So, I read this piece this morning, adjusted my spectacles, re-tied my smoking jacket, confronted my godless world and heaved the kind of sigh that registers the same "oh-the-humanity" despair that the sight of a helium-filled promise engulfed in flames inspires. I mean, really? Don't go to college because higher education only equips you with impotent, unmarketable skills? Because it necessarily resigns you to the disconnected, useless, irrelevant class of the "uppity-ups"? Really? Seriously, what's so scary about the smartypants?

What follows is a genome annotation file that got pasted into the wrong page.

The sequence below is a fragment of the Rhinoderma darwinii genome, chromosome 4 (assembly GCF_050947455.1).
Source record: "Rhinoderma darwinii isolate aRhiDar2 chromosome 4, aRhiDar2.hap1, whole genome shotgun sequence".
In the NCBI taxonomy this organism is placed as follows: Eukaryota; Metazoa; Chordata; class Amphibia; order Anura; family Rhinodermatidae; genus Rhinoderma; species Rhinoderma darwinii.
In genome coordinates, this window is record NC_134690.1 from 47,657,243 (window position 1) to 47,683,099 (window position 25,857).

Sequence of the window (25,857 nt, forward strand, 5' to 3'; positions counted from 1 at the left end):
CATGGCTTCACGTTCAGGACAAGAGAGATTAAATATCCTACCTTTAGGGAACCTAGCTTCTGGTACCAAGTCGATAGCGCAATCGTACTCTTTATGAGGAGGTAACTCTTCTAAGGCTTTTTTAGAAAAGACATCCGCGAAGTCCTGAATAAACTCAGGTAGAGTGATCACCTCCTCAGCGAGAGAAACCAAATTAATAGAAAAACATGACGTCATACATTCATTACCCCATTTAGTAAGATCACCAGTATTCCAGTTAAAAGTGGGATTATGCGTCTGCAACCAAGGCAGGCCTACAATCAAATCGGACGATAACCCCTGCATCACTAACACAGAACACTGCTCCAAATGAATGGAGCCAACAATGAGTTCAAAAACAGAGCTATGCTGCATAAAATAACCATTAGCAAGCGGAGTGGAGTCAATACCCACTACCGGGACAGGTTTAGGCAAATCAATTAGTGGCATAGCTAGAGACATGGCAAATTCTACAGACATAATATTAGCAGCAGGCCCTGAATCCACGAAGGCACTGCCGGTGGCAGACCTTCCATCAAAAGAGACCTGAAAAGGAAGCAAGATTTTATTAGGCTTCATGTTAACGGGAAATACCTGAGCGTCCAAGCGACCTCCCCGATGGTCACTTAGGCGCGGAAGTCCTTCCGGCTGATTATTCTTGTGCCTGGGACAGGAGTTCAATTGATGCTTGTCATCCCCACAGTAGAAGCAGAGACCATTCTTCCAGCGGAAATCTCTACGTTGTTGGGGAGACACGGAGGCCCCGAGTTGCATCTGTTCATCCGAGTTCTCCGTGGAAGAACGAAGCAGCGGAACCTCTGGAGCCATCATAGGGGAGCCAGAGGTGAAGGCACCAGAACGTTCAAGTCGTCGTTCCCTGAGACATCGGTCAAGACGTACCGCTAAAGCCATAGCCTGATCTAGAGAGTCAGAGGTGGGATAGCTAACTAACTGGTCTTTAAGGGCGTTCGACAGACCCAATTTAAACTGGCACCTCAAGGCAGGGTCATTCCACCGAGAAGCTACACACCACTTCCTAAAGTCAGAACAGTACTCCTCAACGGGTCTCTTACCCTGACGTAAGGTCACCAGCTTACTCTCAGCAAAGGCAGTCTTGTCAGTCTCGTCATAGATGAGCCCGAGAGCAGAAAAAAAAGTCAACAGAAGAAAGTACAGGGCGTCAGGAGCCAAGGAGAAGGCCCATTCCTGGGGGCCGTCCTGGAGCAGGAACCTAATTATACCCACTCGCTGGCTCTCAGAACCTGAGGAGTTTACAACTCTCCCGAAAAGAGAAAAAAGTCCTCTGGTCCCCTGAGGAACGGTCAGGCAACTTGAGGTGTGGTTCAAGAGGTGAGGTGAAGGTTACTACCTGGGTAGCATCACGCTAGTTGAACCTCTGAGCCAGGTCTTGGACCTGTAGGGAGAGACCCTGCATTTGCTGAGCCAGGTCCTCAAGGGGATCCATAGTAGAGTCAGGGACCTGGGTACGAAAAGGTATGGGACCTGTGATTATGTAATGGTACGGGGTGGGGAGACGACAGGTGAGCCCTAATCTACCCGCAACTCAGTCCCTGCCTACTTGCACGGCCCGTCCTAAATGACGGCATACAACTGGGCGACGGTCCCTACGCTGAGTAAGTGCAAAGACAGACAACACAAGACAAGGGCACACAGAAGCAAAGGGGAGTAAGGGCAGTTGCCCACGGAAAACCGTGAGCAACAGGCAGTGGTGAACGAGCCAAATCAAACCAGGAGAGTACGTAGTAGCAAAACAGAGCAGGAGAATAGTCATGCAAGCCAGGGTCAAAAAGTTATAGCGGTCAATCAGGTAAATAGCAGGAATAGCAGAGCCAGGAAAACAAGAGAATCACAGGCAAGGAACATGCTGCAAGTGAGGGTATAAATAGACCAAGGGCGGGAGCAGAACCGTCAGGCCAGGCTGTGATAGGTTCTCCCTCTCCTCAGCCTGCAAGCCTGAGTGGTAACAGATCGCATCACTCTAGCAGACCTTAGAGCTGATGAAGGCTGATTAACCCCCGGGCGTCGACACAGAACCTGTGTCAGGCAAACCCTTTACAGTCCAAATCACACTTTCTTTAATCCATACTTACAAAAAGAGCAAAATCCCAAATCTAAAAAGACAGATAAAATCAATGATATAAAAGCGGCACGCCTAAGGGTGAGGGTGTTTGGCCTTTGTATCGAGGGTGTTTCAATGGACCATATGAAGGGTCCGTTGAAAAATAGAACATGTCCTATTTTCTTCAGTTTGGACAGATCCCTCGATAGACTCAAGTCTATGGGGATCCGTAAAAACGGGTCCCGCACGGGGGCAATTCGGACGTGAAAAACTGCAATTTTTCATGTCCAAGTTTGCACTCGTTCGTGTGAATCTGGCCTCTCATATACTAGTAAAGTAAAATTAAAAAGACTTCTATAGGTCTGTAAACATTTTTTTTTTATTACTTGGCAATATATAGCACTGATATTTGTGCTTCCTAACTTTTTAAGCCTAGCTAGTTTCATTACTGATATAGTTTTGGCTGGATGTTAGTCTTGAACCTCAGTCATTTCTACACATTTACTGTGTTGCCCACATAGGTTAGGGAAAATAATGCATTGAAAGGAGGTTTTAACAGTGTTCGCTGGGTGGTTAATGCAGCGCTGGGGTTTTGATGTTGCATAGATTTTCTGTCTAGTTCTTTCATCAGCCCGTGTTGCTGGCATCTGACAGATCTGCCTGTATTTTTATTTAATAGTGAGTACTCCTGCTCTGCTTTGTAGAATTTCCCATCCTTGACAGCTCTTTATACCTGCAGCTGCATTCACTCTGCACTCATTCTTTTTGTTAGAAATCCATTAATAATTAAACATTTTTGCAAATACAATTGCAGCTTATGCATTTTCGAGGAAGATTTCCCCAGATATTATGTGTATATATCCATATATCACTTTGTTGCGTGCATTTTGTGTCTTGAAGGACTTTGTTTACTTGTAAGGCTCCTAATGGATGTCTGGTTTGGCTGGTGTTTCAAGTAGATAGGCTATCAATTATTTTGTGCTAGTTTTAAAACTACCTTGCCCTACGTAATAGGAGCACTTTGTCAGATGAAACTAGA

Rebecca Mead, bless her heart, did try to make the case for a generalist liberal-arts education (even with a major in Philosophy!) near the end of her New Yorker piece, arguing that "what an education might be for" is something other than, but not totally unrelated to, getting a job. Putting aside for a moment the highly-specious suggestion by Dr. Vedder that a college education does not equip one with fundamental (read: "marketable") skills-- and also putting the ressentiment-fueled, misdirected populism of the "good" Mr. Taylor's smug dismissal of "uppity-ups" -- what is needed in this debate, in my view, is a vigorous re-assertion of the "value" of education for a citizenry. One of the chief problems with a reductively "economic" view of the "value" of education is that it forces us all into the exclusive category of "worker." Whatever does not maximize the output of our work or, correspondingly, maximally increase the exhange-value of our work, is taken to be of diminished (i.e., merely supplemental) value. What is missing in that sort of evaluative schema, I think, is the very basic insight that the merit of the contributions of all "workers" is (or should be taken as) equivalent to the merit of their contributions as "citizens." (Arizona-inspired sympathies notwithstanding.) Mead gets at exactly this point when she writes: